The literary analogy: well, then. What do you have, and how can you tell? Are you previewing Julia Child’s The Art of French Cooking? A surah from the Koran? A Quentin Tarentino script (no, lawdy, take me now)?
As to such testing’s application to healthcare  : the science, while amazing, is still in its relative infancy, and, as the podcast warns, there are real and serious “…limitations of what we do and don’t know at this very early stage in what is proving to be a much more complicated process than we used to believe.” Given the dangers of false positives and false negatives, tread lightly, y’all.
So. Having my genome sequenced, for whatever reason? I’m not ruling it out; perhaps, Someday For Some Reason ®. But for now, I’ll be content with letting that Cagey Chickasaw Chick – I mean of course, Furtive French Femme – lurk in the not-too-far-distant background. Or, my braids, if I ever have them again. 
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Department Of Moments That Scream, Inspiration
I recently finished reading a book about the history of Los Angeles punk rock. The book is composed of twenty-four chapter length stories and essays about the infamous west coast scene (circa 1977-1982) by ~ fifteen narrators/participants of that era. I came away from the read with three impressions:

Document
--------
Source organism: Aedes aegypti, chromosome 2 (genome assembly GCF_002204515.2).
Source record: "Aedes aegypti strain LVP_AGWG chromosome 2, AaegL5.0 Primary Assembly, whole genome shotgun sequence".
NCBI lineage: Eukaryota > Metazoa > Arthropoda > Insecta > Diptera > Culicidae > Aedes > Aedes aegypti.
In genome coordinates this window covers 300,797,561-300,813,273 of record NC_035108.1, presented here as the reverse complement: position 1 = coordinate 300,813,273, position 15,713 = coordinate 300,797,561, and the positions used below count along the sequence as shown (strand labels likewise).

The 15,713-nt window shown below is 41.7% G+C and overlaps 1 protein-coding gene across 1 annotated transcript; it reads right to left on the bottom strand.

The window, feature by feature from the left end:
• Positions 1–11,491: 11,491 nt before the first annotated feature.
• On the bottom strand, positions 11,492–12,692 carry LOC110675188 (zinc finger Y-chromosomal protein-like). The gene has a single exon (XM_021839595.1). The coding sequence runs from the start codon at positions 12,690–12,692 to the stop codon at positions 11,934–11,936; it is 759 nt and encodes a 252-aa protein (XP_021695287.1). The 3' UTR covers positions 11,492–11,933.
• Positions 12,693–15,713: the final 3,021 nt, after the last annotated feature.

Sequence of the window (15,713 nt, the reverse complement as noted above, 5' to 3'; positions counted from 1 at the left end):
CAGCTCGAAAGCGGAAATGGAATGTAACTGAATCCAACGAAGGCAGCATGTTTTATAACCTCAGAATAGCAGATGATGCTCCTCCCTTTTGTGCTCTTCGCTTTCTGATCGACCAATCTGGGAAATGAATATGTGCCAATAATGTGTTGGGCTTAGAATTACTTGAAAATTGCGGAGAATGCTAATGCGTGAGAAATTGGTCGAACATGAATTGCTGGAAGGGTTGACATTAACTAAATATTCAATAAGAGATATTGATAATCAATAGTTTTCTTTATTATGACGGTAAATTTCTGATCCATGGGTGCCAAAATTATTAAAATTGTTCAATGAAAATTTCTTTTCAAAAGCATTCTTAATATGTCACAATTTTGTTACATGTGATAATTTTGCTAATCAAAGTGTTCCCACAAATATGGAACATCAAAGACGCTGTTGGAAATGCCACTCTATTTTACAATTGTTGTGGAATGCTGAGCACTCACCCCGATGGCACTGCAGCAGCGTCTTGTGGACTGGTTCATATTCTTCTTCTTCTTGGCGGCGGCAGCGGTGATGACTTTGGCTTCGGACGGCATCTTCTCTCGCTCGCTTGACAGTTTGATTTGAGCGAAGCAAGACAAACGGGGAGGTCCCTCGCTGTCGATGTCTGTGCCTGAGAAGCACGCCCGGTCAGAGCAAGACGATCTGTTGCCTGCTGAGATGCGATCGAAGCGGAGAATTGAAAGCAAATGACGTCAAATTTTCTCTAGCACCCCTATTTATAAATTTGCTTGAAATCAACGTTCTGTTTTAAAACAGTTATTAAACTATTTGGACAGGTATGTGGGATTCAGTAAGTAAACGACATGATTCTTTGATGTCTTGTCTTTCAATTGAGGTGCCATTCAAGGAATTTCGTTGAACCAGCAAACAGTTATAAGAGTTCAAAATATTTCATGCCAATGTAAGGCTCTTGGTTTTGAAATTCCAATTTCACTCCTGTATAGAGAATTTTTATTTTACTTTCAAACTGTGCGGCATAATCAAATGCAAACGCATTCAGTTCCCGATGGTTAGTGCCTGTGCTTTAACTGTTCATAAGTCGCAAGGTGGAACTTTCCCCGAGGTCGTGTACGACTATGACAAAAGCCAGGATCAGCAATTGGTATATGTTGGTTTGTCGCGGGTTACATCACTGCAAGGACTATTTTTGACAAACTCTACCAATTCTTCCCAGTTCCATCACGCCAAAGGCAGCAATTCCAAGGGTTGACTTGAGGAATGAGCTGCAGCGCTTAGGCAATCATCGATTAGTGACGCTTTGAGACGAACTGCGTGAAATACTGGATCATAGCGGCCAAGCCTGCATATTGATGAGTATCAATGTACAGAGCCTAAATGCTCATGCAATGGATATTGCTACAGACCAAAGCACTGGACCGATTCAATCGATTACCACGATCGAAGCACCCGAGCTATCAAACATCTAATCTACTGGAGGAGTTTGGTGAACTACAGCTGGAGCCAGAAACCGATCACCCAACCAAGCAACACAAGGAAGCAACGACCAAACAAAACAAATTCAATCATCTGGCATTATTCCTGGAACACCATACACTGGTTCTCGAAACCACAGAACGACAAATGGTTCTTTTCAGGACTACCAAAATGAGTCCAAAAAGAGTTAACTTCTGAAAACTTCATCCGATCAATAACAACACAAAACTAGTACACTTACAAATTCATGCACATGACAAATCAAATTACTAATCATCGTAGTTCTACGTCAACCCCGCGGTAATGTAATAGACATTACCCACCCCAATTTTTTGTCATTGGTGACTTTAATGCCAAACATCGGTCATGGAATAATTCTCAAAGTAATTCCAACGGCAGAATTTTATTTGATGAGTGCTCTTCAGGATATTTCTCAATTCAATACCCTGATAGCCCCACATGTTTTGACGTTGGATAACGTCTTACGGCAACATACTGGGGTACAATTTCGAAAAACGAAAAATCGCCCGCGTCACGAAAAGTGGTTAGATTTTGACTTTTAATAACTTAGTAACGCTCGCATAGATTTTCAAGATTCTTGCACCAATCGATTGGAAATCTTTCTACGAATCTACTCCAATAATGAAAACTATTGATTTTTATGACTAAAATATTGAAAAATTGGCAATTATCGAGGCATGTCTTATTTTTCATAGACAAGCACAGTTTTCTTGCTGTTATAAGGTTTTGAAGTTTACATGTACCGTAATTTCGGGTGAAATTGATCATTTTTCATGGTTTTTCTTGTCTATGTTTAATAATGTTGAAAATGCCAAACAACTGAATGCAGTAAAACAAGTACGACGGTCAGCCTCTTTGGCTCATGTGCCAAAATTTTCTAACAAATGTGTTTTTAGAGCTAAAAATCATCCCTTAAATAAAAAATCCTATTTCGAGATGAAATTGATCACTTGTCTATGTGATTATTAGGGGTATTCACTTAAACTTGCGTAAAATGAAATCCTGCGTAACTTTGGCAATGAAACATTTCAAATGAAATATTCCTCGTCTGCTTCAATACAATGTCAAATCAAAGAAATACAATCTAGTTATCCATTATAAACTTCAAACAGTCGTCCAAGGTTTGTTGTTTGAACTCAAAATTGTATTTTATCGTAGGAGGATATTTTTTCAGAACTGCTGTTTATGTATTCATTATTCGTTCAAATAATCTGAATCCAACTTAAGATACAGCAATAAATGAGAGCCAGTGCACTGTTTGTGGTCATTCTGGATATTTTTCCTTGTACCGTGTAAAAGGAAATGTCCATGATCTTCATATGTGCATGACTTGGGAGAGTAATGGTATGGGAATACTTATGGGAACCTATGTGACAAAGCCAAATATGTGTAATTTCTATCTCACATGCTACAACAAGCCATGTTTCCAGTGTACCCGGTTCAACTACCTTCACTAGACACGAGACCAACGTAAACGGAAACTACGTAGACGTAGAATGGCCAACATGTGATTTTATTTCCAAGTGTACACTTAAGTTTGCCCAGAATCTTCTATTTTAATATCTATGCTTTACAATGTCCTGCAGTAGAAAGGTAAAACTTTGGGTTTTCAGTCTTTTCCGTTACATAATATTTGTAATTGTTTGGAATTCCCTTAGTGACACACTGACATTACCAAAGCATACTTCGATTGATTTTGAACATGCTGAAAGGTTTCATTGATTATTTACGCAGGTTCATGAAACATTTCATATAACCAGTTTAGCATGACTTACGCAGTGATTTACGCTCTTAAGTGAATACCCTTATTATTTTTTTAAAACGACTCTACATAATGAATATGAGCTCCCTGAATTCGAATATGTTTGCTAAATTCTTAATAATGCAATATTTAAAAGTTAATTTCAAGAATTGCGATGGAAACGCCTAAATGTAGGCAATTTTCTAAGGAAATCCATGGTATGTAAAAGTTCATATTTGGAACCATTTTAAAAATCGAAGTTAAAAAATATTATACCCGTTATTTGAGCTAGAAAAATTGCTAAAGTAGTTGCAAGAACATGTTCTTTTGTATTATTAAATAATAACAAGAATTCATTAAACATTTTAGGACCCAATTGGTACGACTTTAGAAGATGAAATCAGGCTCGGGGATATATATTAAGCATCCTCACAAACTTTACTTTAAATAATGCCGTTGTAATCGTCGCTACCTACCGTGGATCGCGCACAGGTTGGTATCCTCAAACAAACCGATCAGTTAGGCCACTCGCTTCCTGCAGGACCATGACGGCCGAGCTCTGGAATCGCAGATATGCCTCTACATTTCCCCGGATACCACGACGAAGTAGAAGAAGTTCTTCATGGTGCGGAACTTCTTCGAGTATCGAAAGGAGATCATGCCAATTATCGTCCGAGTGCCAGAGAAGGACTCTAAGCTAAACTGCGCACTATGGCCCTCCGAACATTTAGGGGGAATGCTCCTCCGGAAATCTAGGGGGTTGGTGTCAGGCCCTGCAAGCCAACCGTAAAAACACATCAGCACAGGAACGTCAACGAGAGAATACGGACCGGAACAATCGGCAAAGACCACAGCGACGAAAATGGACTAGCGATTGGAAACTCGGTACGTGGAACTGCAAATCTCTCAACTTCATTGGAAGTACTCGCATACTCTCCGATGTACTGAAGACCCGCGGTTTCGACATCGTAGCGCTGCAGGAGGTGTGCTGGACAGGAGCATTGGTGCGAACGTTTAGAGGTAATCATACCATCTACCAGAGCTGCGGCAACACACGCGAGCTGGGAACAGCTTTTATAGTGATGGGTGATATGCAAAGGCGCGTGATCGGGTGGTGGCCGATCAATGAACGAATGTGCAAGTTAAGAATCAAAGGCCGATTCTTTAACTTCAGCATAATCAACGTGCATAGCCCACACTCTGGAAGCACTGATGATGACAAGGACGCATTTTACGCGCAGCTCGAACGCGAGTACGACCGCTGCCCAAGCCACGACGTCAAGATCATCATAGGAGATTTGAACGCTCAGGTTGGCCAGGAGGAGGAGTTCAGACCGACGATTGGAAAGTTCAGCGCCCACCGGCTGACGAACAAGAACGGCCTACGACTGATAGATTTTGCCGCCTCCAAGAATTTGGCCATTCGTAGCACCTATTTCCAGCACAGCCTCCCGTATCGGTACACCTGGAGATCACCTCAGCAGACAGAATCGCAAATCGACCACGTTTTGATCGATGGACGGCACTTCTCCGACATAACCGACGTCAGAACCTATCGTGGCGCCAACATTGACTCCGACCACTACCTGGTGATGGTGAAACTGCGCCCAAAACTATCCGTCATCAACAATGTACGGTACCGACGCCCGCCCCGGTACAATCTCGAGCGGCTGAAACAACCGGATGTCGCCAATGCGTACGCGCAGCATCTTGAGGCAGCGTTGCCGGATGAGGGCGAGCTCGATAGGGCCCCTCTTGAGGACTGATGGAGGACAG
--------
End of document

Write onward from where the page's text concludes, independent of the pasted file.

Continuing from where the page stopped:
(1) I found it appropriate that the book’s chapters were as varied (read: uneven) in competency and coherency of their prose as the punk bands described therein were as per their musical talent and artistic vision.
(2) Vying for Best Musical Trivia Ever ® is the following passage from the book, on how the band The Germs got their name:
They were proudly wearing their new mustard-yellow band T-shirts, emblazoned in velvet iron-on letters GERMS. The shirts had been made at a store where they charged by the letter, and their first choice of band name, Sophistifuck and the Revlon Spam Queens, simply wasn’t affordable.
(Chapter 5, Under The Big Black Sun: A Personal History of LA Punk )
(3) There is no impression #3.
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Department Of Combinations That Call For Consuming Anti-Vertigo Medications